Multiple tensions afflict state-local relationships. States often balance budgets on the backs of locals. They mandate services without funding and increasingly pre-empt local action. So, it wasn’t a surprise to us to see the 2017 Michigan Public Policy Survey reveal that nearly half of local officials surveyed rated their relationship with the state as either poor (13 percent) or fair (36 percent).
But we did wonder why the dreariest assessment of state-local relations came from counties. When researchers at the Center for Local, State and Urban Policy at the University of Michigan, disaggregated the survey results, it found 19 percent of county officials rated their relations with the state as poor and 41 percent said fair.
We asked Steve Currie, executive director of the Michigan Association of Counties, why he thought counties appeared to have the worst relationship with state officials.
His answer focused on money.
Counties have more mandated services than other forms of local government. That means that when property taxes are capped (as they have been in Michigan) or when tax exemptions reduce local revenue (as they do in Michigan), the pain is greater.
Currie believes some of the problem boils down to structural issues. Cities and townships get constitutional revenue sharing from the state, whereas counties don’t have that protection. At the same time, he says counties have more limited revenue raising capability for themselves.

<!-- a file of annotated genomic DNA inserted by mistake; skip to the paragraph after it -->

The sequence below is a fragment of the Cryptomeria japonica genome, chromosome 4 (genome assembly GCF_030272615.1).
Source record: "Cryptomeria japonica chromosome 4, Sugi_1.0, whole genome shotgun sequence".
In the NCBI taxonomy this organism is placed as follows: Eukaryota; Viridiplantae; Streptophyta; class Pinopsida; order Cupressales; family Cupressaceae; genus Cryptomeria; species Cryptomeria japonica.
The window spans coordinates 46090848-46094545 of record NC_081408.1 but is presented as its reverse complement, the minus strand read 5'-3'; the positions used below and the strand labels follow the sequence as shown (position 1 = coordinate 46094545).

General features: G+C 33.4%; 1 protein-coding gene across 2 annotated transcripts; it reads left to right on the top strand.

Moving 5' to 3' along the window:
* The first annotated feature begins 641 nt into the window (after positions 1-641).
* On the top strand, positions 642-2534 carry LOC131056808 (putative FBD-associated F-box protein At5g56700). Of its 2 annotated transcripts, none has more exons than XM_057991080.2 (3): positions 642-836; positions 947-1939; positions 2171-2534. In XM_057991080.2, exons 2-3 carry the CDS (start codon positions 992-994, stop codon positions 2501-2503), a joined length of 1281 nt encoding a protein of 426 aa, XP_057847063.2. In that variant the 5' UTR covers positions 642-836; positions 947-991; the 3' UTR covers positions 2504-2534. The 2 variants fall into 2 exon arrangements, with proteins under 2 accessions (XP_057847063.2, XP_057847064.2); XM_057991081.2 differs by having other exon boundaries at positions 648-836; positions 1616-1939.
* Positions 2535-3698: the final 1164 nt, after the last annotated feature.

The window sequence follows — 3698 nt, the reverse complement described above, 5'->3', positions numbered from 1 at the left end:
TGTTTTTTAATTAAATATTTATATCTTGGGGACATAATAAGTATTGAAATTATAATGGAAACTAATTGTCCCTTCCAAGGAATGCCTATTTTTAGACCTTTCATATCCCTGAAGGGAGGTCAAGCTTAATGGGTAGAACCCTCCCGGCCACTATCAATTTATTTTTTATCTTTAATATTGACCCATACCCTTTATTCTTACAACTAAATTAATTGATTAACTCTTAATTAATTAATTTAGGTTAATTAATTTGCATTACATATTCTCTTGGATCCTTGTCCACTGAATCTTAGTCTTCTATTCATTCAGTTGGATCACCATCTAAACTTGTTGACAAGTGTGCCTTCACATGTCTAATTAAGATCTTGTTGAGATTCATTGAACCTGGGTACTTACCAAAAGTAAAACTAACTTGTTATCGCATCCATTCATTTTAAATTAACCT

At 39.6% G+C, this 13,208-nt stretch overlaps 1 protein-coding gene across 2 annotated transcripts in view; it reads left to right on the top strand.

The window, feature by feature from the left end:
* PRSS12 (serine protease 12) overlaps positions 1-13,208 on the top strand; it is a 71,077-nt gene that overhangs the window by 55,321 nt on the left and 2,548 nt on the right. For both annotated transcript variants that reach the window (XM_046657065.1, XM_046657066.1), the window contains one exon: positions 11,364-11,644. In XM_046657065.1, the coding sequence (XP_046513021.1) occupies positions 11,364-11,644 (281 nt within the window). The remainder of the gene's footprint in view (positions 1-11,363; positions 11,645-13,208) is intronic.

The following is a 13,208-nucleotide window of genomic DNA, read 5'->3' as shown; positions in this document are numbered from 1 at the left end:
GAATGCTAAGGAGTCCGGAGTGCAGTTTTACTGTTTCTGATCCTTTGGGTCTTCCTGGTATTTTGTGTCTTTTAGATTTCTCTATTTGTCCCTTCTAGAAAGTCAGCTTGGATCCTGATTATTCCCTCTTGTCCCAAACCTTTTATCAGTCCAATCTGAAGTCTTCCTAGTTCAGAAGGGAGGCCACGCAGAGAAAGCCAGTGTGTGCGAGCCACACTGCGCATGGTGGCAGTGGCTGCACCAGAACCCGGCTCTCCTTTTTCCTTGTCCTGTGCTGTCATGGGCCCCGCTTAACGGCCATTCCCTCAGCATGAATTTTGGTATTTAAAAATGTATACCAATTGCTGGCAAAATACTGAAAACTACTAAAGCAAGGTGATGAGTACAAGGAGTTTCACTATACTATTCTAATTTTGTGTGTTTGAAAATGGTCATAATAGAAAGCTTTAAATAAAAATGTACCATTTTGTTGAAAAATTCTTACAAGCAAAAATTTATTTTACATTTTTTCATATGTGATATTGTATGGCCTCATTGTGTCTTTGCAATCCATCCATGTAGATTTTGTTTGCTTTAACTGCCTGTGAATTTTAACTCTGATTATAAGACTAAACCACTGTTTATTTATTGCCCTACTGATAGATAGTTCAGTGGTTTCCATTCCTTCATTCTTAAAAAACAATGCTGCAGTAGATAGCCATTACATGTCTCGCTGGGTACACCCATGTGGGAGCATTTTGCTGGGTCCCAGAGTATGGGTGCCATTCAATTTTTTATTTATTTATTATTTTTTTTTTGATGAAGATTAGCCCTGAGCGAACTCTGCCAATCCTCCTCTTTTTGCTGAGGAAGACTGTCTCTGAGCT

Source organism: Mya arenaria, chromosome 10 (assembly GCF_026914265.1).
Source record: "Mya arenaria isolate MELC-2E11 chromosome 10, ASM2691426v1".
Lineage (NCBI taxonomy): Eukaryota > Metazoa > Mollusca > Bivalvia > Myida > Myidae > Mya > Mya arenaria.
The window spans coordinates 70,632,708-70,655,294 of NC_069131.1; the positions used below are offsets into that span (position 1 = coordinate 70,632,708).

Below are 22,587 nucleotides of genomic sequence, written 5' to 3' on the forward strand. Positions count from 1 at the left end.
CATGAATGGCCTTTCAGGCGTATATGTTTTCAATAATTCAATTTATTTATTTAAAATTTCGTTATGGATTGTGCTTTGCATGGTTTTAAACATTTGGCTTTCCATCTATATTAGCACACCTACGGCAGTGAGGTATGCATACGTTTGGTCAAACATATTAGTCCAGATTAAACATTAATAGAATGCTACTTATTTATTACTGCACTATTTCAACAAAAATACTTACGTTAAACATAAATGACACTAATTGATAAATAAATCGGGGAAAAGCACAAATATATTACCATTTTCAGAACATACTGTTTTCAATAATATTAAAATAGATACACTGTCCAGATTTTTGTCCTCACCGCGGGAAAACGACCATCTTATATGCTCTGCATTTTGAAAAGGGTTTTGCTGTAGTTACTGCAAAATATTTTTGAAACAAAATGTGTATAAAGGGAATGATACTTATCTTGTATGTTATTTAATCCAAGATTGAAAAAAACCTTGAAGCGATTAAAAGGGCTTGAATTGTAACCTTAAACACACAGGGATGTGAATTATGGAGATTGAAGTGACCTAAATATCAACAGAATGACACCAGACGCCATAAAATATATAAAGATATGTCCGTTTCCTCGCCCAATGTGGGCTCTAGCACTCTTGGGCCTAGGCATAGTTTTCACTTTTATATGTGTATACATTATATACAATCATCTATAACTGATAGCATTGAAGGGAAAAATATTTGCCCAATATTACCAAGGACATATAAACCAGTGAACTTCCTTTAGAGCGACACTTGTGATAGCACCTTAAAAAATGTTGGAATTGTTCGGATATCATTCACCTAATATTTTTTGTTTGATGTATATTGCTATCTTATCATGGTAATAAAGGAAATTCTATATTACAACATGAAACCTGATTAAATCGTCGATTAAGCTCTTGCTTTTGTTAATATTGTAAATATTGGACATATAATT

Was he surprised by the results of the survey? “I talk to county commissioners every day. The angst wasn’t surprising to me, but I was a little surprised to see that other levels of government weren’t quite as frustrated as our county folks,” he told us.
County frustration, which we hear about all the time, comes partly from being poorly understood. The Michigan Association of Counties has produced a web page to fix that problem, but it still grates.
We hear about the plight of misunderstood counties all the time. “Everyone knows what a downtown area of a city is and what services are provided,” says Currie. “Counties deal with the services that people don’t want to think about until they have to – local public health, community mental health, court systems and jails.
“These are all very expensive to provide. You don’t think about them until you need them.”